The sanitary crisis generated by the Covid-19: an unprecedented event that caught the world by surprise.
According to the Federal Office of Public Health, the number of new cases, hospitalisations and deaths recorded daily in Switzerland continues to decrease. In contrast, the United States is currently the most affected country. Russia is also facing a sharp increase in contamination. In addition, some countries that had managed to control the progression of the pandemic, such as Japan and Singapore, are now facing a second wave. In this period of global health crisis, risk communication plays a key role in order to prevent the spread of the pandemic as much as possible.
Risk communication, as defined by the World Health Organisation (WHO), is: exchange of real-time information, advice and opinions between experts, community leaders, political decision-makers and people who face a threat to their wellbeing.
In fact, when a pandemic such as the current one occurs, effective risk communication enables people to understand the measures they need to adopt to protect themselves. It provides the authorities with the means to reduce misinformation and respond to the public concerns. The illustration below is an example of risk communication in Switzerland.
Risk communication is essential, but during a global crisis, the sharing of information between countries and their institutions is critical.
The virus has spread from country to country according to the cases of contamination. Therefore, certain countries were affected before others and, at a given moment, each country went through a different stage of the wave of contamination. For example, when Italy experienced its peak of contamination, Switzerland was still in the initial phase of the spread of the virus.
This time difference has enabled the first affected countries to share information with countries not yet affected by the pandemic. Governments benefiting from clear information sharing have been able to mobilise by being effective in their risk communication.
Information sharing has played a critical role in managing the pandemic. It remains of major importance as countries consider ending containment and returning to normal life. The success of this phase will depend on the application of the prevention directives communicated by the authorities. These guidelines are based on all the information shared by the authorities of the different countries regarding the pandemic. Consistency in the terminology used throughout the communication will be essential to ensure effective information sharing.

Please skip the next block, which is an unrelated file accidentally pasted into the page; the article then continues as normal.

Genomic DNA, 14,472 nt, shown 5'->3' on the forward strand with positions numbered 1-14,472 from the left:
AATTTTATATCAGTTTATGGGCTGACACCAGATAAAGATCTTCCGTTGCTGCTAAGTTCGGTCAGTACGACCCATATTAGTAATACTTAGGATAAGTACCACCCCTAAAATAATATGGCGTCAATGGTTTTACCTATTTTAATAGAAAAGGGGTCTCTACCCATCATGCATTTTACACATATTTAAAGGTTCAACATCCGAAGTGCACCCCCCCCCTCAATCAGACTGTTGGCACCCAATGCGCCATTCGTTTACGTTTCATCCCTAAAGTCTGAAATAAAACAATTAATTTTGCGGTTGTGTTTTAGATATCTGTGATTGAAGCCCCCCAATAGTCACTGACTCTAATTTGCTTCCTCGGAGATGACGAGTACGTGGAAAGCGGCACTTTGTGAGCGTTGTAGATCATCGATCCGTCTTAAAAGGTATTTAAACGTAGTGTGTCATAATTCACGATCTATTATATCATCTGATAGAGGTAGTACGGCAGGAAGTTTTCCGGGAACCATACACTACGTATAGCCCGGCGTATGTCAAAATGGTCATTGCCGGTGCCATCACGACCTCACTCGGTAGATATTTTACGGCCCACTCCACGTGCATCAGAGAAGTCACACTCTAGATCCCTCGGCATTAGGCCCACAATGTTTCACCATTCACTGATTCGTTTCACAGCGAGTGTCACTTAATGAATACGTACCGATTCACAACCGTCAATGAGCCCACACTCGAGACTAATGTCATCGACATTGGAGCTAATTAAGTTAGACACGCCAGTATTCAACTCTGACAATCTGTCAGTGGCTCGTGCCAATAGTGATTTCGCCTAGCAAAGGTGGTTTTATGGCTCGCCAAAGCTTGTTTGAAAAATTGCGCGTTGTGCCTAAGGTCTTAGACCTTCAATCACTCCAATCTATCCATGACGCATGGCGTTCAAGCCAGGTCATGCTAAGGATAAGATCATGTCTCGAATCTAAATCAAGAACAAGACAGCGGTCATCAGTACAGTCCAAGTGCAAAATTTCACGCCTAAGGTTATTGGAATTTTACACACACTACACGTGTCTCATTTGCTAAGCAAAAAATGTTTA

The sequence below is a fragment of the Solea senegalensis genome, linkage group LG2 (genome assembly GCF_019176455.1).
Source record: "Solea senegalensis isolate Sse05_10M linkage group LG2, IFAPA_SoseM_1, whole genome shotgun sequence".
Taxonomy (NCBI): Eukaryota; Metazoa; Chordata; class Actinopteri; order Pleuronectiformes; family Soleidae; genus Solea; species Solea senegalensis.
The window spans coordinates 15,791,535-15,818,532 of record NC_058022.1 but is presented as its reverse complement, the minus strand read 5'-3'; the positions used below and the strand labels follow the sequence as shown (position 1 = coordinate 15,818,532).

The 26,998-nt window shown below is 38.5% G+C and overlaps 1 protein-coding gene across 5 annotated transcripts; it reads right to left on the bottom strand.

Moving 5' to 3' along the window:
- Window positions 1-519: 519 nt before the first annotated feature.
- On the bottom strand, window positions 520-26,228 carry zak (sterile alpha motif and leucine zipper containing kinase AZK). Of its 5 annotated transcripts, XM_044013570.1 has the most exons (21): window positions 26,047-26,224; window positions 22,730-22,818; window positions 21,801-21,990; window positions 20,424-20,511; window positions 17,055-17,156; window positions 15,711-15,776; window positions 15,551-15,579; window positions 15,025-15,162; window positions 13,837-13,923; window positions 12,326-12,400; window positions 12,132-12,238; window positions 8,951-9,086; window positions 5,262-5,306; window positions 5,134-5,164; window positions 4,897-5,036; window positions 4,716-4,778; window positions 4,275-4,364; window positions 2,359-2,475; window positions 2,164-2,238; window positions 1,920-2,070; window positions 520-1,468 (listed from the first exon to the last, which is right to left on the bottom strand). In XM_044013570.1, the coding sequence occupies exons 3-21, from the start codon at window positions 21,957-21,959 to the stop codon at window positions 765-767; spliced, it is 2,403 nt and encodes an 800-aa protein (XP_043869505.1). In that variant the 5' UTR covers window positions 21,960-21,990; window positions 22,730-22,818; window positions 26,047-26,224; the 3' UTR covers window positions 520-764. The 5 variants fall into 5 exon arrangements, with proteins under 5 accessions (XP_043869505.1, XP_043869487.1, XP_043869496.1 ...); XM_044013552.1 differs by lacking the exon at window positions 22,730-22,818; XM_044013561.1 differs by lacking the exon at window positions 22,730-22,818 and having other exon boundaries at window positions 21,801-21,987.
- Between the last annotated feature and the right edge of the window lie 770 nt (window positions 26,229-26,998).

According to the Universalis encyclopedia, terminology is the discipline that deals with scientific or technical vocabulary. Its aim is to study the way in which science and technology designate objects and phenomena.
When the first international organisations were founded, a multilingual terminology had to be developed in order to allow representatives of different countries to communicate clearly. The creation of multilingual glossaries has made it possible to establish terminology ensuring consistency between the different languages. Each area obviously requires its own glossary and the sanitary crisis that the world is currently going through is no exception. In the early stages of the pandemic, information was only available in a limited number of languages, preventing entire populations from having access to vital information because they could not understand it. Translators without Borders has therefore developed a glossary specific to the sanitary crisis generated by the Covid-19. This glossary includes twenty-three languages, including those in which information was not available.
What lessons can we learn from this situation?
We live in a globalised world, witnessing countless multilingual exchanges. In the context of a global sanitary crisis, the sharing of information is an important factor of saving lives. The practice of sharing information imperatively includes clarity of the terminology chosen. Priority is given to the quality of translation and interpretation in order to prevent any misunderstanding and any misinformation.